French farmers have continued their protests this week, moving hundreds of tractors to create blockades on major roads. On Monday, the farmers set out to encircle Paris in what they’ve called “Operation Paris Siege,” to protest low salaries, unfair competition, EU environmental regulations, and the general hardships of working in agriculture. Interior Minister Gérald Darmanin announced the mobilization of police and gendarmes to keep the tractors from entering Paris, and to ensure access to the airports and Rungis food market. The government has been planning more concessions to appease the fed-up farmers. To quote The Washington Post, “France, of course, is deeply familiar with protests. But as Paris prepares to host the Olympics this summer, and as the country’s ruling political centrists gird for a challenge from the far right in European Parliament elections, the farmer protests have the potential to be particularly destabilizing.”
Speaking of protests, environmental activists from Riposte Alimentaire (Food Retaliation) threw soup on the bulletproof glass protecting Leonardo da Vinci’s “Mona Lisa” painting in the Louvre on Sunday. This was the latest in a string of such high-profile attacks on major artwork in museums around the world, including Vincent van Gogh’s “Sunflowers” at the National Gallery in London, Monet’s “Les Meules” (Haystacks) at the Barberini Museum in Potsdam, Johannes Vermeer’s “Girl with a Pearl Earring” at the Mauritshuis museum in The Hague, and the “Horse and Rider” sculpture situated in front of the Bourse de Commerce-Pinault Collection in Paris. As reported by France 24: “ The Riposte Alimentaire (Food Retaliation) group describes itself as a collective dedicated to advocating for action on climate change and sustainable agriculture. On its website, the group said the French government is breaking its climate commitments and called for the equivalent of France’s state-sponsored healthcare system to be put in place to give people better access to food while providing farmers a decent income.”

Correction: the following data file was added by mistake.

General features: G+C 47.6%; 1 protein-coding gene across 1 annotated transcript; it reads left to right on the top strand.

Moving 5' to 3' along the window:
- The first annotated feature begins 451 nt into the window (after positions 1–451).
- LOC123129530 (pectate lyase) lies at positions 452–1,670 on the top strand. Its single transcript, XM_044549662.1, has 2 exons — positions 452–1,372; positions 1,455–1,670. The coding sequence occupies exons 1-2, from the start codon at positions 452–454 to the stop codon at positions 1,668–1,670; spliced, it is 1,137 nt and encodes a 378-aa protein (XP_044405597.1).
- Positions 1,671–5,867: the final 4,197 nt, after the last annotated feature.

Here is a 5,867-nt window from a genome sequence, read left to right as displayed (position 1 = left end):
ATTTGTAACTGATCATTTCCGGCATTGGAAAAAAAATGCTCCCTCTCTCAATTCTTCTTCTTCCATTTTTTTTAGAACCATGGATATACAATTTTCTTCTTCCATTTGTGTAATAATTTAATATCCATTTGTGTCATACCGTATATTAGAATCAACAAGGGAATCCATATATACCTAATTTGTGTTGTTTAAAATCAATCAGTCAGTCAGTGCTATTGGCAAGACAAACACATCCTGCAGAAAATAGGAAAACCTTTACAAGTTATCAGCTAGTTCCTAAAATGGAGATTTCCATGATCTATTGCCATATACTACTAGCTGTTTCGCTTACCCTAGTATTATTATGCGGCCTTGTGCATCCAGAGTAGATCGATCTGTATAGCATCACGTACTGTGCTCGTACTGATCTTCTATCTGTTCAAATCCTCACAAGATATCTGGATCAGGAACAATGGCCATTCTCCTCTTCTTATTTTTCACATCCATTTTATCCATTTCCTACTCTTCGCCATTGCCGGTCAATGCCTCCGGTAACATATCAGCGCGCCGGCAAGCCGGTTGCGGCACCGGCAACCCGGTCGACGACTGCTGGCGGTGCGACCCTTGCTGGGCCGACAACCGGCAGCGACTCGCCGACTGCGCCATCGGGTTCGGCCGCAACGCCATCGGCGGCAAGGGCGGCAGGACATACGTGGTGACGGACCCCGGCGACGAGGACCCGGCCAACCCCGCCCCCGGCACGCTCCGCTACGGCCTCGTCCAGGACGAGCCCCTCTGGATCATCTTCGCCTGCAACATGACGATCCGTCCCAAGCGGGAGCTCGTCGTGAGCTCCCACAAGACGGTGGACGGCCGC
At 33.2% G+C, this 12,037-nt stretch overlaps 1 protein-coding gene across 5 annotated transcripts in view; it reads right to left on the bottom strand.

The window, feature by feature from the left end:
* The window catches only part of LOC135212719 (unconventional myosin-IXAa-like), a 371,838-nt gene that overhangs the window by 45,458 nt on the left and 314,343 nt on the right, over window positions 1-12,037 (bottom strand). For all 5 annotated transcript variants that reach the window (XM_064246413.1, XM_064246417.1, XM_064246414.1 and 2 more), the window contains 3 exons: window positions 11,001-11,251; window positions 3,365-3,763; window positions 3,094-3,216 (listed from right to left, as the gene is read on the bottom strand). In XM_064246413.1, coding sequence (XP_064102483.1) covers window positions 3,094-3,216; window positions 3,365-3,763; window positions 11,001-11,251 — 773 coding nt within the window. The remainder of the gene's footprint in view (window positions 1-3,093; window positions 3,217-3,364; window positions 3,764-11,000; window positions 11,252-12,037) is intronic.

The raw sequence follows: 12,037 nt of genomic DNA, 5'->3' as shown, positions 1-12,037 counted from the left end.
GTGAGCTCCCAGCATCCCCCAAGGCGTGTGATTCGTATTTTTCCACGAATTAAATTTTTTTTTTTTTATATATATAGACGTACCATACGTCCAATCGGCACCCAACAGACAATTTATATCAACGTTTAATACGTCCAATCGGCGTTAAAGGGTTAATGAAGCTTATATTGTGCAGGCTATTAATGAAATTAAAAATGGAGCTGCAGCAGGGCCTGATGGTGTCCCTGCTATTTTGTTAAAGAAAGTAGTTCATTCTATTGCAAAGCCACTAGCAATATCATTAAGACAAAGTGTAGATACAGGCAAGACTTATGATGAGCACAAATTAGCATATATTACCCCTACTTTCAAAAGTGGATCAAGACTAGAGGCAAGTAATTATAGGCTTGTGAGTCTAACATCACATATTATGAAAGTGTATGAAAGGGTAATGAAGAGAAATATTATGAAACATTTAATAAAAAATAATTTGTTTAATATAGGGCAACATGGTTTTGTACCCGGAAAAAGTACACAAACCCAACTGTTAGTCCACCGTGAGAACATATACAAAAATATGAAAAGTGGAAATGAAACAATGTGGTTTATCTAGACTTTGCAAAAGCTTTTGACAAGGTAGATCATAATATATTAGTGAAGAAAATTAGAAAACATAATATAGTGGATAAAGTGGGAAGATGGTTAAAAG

Have you heard the news about La Tour d’Argent? We wish we were talking about the grand reopening after the renovation. (Because that was big news, unveiling all kinds of new treats including a rooftop overlooking the Seine.) But non, we’re talking about the robbery from the wine cellar. The legendary restaurant, one of the oldest in Paris, is known for its extraordinary cave stacked with grands crus. It’s thought that the thieves broke into the cellar during the renovation, making off with 80 bottles. One of the stolen wines? A 1999 bottle of Romanée Conti, sold for 31,200 euros. The total value of the theft is estimated at 1.5 million euros.
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A new exhibit opens today at the Crypte archéologique de l’île de la Cité (beneath Notre Dame). Called “Dans la Seine. Objets trouvés de la Préhistoire à nos jours,” the exhibit showcases more than 100 objects, from prehistory to the present day, that have been recovered from the Seine river by archeologists. From medieval statues to World War II weapons, the finds are extraordinary and tell the story of the city. Open every day except for Monday. The full-price ticket is 9 euros. Free for those under 18 years of age.
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The year 2024 isn’t just about the Summer Olympics. The city of Paris has also declared it a year of celebration of architect Hector Guimard (1867 – 1942), a major figure of the Art Nouveau movement. To quote the city: “Master of decorative arts in France, he is the one who dared to use curves, arabesques, flowers and new materials in architecture. A great admirer of Viollet-le-Duc, his meeting with Victor Horta in Brussels in 1895 would be decisive in his architectural and artistic writing.” To kick off this celebratory year, an inaugural conference is being held today in the Hôtel de Ville’s salle des fêtes. Read our comprehensive article about the Art Nouveau pioneer here.
Lead photo credit : Cows in France. Photo credit: isamiga76 / Flickr